Curiosity of distant past, land
Embracing another time
PHOENIX Hobby donned his brand new uniform for the Gatton Anzac Day service.
Not the descendant of an Anzac, Phoenix’s ties to the day are unconventional.
The eight-year-old began attending Anzac Day services when he started school and vowed to never miss one, after he learned of his great-grandfather’s past and the role he played defending his home country of England.
His step-mother, Kiely Hobby, said attending the services gave Phoenix an opportunity to remember his great-grandfather, even though he was not an Anzac.
“It makes him sad because he has passed away,” Ms Hobby said.
“But this is the way he remembers him and what good stuff he did for us.”
For Phoenix, hearing tales about his great-grandfather instilled in him a curiosity about the history of the Anzacs.
Phoenix said, growing up with his grandfather, he would hear lots of stories about his greatgrandfather’s life.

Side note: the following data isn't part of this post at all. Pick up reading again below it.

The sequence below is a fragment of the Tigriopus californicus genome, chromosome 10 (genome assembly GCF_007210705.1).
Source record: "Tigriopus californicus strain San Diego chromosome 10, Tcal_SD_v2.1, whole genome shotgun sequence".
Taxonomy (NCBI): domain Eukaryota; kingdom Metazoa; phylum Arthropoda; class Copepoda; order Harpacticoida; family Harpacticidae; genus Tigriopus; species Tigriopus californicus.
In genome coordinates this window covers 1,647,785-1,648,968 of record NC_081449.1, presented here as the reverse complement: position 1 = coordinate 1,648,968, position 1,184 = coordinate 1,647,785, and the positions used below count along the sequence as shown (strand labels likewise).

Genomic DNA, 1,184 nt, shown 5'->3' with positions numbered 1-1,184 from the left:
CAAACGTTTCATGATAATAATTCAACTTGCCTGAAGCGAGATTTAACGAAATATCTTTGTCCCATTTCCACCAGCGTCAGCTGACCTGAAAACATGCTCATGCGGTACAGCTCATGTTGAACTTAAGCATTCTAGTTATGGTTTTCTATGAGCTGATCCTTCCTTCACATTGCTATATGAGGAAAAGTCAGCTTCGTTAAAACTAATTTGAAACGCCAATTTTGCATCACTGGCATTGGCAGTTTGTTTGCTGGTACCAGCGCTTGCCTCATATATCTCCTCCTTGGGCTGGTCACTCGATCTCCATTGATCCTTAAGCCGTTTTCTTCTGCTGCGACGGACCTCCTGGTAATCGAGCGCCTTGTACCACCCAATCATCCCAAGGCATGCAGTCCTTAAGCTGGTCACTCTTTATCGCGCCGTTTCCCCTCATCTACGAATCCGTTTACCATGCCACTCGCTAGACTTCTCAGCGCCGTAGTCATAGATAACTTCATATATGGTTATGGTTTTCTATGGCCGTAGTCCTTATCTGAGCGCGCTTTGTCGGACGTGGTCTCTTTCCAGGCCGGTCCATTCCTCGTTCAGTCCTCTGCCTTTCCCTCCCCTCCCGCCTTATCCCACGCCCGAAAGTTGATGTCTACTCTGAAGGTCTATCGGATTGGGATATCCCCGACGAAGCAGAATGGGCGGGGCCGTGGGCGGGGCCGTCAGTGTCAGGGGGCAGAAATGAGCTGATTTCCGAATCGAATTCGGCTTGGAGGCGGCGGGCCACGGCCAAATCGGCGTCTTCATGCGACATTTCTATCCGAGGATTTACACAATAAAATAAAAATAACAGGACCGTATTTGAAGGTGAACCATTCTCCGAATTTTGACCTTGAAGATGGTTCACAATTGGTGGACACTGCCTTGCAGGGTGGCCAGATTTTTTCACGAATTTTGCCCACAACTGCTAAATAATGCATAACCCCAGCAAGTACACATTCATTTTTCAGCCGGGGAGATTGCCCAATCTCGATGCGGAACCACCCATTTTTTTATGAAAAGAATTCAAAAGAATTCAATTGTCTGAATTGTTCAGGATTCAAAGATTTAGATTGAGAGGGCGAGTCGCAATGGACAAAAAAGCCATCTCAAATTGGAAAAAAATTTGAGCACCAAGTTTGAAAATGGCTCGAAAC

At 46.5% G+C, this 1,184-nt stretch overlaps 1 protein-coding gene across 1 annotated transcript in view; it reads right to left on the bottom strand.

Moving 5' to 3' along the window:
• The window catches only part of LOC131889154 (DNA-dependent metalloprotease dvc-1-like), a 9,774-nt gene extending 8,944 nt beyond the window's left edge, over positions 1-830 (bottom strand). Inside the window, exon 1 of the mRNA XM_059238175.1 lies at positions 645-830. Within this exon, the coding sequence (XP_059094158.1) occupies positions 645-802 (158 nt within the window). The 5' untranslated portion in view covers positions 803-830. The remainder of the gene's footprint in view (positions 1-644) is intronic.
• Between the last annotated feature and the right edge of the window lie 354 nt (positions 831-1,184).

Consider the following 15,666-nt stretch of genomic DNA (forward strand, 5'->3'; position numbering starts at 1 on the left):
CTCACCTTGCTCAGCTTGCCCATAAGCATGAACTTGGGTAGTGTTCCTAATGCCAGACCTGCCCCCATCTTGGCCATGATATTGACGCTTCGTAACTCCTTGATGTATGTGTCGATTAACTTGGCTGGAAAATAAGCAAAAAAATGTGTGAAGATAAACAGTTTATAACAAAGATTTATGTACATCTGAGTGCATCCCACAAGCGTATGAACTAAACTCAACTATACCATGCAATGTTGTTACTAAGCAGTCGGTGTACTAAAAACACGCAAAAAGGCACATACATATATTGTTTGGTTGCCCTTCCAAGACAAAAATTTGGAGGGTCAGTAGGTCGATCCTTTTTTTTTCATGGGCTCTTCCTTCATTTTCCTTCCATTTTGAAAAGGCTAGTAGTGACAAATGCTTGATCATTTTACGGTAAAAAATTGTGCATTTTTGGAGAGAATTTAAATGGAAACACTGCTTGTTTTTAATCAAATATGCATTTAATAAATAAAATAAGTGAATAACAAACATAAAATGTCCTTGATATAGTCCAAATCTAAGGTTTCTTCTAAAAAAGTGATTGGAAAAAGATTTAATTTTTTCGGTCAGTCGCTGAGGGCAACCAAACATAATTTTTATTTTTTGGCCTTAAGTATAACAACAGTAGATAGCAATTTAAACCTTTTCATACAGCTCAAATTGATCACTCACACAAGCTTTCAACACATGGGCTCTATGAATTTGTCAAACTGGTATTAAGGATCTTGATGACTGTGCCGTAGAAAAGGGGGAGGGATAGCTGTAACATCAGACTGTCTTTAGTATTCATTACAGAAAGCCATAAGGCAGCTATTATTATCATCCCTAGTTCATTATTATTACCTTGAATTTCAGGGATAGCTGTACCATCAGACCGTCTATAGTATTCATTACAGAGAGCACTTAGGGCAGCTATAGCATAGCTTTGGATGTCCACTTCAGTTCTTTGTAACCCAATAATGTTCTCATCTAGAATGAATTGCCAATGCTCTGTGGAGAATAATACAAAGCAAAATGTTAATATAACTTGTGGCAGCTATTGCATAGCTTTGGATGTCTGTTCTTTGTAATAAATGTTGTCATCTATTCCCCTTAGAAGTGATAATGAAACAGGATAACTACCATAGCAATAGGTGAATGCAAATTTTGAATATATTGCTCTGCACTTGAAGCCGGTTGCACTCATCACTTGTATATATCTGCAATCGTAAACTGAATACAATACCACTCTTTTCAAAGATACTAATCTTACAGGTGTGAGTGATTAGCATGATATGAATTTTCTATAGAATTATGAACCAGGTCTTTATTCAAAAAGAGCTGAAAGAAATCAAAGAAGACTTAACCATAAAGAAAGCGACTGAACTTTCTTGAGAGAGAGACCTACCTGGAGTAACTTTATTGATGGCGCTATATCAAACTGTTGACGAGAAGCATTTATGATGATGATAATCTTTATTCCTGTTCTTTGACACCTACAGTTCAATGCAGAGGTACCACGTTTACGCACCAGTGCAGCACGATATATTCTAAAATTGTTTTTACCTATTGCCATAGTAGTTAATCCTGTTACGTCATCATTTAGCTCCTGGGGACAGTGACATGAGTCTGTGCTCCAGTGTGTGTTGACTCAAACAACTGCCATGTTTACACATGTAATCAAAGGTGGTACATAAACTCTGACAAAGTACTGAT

He said a story about trained pigeons was his favourite.
“They would bring mail from other people,” Phoenix said.
At the service, Phoenix watched his school mates perform in the Gatton State School choir and saw the Lockyer Valley Celtic Pipe Band play.
He told the Gatton Star he was interested in learning to play the bagpipes one day to honour his English and Scottish heritage.
“His mum talks to him about the bagpipes all the time,” Ms Hobby said.
HISTORY LESSON: Phoenix Hobby attends the Anzac Day service every year.
Rick Vela at Gatton’s Anzac Day Service.
Cr Jason Cook speaks at Gatton’s Anzac Day service.